Escape from the Planet of the Apes is a success on these elements alone. It’s remarkably fleet-of-foot in the way it embraces the ludicrousness of talking monkeys traveling from the future into the present day and enjoying the luxuries of human existence. Not many adventure franchises are able to make a detour into comedy this successfully.
But then Zira gets pregnant with a child and Escape from the Planet of the Apes suddenly becomes serious. The government fears the child will instigate the downfall of the human race and Zira and Cornelius become fugitives. They flee human hospitality with the help of two human allies and take refuge in an abandoned oil tanker. There are parallels to Herod’s hunt for the Christ child in the humans’ hunt for the ape baby. Their child is a potential saviour, just like Christ, and the film comments on humanity’s propensity to kill potential saviours once they become a threat. In one scene, the American president even compares their hunt for the child to the Slaughter of the Innocents in the opening chapters of Matthew.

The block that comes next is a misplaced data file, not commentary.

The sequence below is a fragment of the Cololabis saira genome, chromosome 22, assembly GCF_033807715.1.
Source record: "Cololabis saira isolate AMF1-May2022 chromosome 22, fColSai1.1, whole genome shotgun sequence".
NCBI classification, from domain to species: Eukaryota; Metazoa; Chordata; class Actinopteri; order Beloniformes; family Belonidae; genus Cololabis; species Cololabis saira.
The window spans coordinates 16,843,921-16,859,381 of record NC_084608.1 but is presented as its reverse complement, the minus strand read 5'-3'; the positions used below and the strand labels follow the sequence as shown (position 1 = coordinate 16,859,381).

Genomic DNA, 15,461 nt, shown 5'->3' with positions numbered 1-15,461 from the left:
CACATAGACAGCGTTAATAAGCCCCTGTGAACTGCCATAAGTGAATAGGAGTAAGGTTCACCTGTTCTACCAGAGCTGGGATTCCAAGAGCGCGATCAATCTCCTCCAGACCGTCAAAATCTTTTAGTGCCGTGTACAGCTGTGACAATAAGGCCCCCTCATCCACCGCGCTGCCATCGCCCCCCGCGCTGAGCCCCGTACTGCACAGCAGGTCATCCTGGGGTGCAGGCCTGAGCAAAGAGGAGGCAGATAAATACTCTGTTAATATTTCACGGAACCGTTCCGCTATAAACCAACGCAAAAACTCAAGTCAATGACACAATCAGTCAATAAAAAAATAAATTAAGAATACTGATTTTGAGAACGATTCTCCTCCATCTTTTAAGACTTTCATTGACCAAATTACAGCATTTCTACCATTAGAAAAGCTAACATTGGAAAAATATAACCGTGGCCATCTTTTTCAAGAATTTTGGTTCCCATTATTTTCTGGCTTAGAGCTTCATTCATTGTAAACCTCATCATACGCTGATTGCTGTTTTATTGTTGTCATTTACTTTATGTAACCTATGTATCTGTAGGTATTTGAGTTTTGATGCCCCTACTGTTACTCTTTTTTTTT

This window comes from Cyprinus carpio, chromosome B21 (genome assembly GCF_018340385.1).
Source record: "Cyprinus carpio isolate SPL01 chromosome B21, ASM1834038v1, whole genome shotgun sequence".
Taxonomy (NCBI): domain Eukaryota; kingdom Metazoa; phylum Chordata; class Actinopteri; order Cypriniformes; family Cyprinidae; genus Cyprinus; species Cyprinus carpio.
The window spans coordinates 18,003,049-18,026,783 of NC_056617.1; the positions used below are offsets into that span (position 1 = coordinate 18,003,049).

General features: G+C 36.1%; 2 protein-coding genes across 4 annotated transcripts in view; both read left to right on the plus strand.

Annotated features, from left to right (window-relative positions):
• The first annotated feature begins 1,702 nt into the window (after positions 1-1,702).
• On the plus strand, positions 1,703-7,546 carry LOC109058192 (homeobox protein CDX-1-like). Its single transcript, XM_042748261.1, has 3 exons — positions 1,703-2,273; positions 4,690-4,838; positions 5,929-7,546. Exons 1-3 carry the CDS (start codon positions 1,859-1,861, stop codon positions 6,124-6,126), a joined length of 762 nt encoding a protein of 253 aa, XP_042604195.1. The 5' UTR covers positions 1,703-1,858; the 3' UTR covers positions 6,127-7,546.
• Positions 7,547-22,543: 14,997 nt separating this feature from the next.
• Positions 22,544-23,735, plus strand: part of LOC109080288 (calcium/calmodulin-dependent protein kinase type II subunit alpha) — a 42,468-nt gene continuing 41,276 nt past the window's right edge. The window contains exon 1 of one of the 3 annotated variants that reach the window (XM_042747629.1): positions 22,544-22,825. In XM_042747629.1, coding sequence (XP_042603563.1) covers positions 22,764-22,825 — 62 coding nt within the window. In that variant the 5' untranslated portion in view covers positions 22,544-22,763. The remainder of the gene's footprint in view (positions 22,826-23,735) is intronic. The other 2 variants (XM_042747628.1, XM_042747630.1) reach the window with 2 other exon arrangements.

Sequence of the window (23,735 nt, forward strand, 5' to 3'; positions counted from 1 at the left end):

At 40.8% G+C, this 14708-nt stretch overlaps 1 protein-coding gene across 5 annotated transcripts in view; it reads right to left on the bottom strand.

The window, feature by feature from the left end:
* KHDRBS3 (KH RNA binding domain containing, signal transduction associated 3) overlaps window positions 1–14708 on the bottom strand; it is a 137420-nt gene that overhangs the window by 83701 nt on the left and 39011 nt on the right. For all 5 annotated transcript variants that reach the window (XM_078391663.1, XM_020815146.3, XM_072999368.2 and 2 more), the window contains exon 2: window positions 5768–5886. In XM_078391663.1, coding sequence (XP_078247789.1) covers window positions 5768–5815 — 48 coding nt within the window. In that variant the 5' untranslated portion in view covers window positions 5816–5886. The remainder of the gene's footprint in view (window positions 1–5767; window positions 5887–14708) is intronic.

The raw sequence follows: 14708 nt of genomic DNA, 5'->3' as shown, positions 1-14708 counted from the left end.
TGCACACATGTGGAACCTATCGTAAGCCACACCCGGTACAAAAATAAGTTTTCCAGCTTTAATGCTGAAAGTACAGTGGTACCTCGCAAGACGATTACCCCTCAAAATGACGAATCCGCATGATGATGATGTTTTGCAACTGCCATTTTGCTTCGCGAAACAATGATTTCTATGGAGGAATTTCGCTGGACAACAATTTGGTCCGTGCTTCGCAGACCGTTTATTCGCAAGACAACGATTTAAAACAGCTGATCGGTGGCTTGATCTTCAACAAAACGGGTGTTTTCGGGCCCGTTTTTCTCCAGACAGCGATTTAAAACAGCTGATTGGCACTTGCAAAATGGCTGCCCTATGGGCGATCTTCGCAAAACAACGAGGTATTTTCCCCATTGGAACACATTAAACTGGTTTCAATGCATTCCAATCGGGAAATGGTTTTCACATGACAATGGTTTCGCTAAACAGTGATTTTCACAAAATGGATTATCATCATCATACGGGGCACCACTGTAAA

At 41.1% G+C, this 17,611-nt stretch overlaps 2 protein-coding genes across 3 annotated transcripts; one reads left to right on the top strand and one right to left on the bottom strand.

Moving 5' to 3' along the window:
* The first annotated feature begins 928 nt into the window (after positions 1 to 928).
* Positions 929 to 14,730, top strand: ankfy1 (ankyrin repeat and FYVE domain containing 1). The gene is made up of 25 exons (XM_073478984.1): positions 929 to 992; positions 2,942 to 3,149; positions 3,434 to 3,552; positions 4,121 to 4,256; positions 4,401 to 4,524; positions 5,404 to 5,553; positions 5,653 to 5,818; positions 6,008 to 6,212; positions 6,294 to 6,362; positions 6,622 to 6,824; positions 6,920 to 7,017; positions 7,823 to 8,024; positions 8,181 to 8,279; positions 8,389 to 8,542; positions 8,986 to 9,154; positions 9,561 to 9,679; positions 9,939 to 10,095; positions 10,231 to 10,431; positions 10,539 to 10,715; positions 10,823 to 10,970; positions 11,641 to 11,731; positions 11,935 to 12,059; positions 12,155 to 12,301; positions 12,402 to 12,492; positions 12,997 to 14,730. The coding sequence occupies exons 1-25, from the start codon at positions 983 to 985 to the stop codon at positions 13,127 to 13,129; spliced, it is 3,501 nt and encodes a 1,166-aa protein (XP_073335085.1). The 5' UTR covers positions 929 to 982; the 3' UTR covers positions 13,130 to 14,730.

As the quote above suggests, Zira and Cornelius are peaceful creatures. Escape from the Planet of the Apes focuses on humanity’s inability to allow such peaceful creatures to exist. The film argues that humans are paranoid by nature, that we distrust and fear peaceful motivations and believe they will lead to our destruction. Zira and Cornelius are the comic relief in the franchise, but humanity cannot suffer such kindheartedness and does away with the threat they perceive the apes represent.
In the end, the humans find and kill Zira, Cornelius, and what they think is their child. However, it’s revealed in the final moments of the film that Zira and Cornelius had swapped their child with a baby ape from a carnival run by a friendly circus master, Armando (Ricardo Montalban). The humans think they’ve killed the child, but the baby lives on, setting in motion the events of the sequel, Conquest of the Planet of the Apes. While the sequel lacks any of the humour that distinguishes Escape from the Planet of the Apes, it develops the social commentary into allegorical levels.
By what right are you spilling blood? — MacDonald (Hari Rhodes)
By the slave’s right to punish his persecutor. — Caesar (Roddy McDowall)
Conquest of the Planet of the Apes is one of the most politically conscious science fiction films ever made. In many ways, its almost allegorical in how the apes represent human slaves and their enslavement resembles the racial injustices upon which much of human civilization is built.